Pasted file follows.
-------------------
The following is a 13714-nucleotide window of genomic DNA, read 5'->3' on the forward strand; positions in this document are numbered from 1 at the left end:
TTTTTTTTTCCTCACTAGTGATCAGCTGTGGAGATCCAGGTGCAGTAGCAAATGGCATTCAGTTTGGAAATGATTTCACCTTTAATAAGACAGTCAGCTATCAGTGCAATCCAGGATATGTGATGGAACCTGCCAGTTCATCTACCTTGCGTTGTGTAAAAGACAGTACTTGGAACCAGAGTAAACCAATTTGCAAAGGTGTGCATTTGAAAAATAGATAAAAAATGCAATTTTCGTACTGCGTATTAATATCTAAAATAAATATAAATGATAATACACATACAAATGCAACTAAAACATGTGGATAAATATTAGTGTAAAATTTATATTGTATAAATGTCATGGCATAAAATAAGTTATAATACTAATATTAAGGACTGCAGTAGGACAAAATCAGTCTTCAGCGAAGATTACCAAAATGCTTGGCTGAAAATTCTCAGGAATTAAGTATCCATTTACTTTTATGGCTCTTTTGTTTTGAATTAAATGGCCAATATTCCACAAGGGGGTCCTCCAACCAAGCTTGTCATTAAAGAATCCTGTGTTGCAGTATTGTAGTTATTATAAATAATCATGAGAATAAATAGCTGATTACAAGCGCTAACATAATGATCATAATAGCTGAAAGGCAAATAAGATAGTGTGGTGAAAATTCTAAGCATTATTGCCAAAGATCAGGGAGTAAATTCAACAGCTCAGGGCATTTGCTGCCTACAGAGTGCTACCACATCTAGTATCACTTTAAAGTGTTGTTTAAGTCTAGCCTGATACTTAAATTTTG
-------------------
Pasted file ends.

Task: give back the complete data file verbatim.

The following is a 13714-nucleotide window of genomic DNA, read 5'->3' on the forward strand; positions in this document are numbered from 1 at the left end:
TTTTTTTTTCCTCACTAGTGATCAGCTGTGGAGATCCAGGTGCAGTAGCAAATGGCATTCAGTTTGGAAATGATTTCACCTTTAATAAGACAGTCAGCTATCAGTGCAATCCAGGATATGTGATGGAACCTGCCAGTTCATCTACCTTGCGTTGTGTAAAAGACAGTACTTGGAACCAGAGTAAACCAATTTGCAAAGGTGTGCATTTGAAAAATAGATAAAAAATGCAATTTTCGTACTGCGTATTAATATCTAAAATAAATATAAATGATAATACACATACAAATGCAACTAAAACATGTGGATAAATATTAGTGTAAAATTTATATTGTATAAATGTCATGGCATAAAATAAGTTATAATACTAATATTAAGGACTGCAGTAGGACAAAATCAGTCTTCAGCGAAGATTACCAAAATGCTTGGCTGAAAATTCTCAGGAATTAAGTATCCATTTACTTTTATGGCTCTTTTGTTTTGAATTAAATGGCCAATATTCCACAAGGGGGTCCTCCAACCAAGCTTGTCATTAAAGAATCCTGTGTTGCAGTATTGTAGTTATTATAAATAATCATGAGAATAAATAGCTGATTACAAGCGCTAACATAATGATCATAATAGCTGAAAGGCAAATAAGATAGTGTGGTGAAAATTCTAAGCATTATTGCCAAAGATCAGGGAGTAAATTCAACAGCTCAGGGCATTTGCTGCCTACAGAGTGCTACCACATCTAGTATCACTTTAAAGTGTTGTTTAAGTCTAGCCTGATACTTAAATTTTG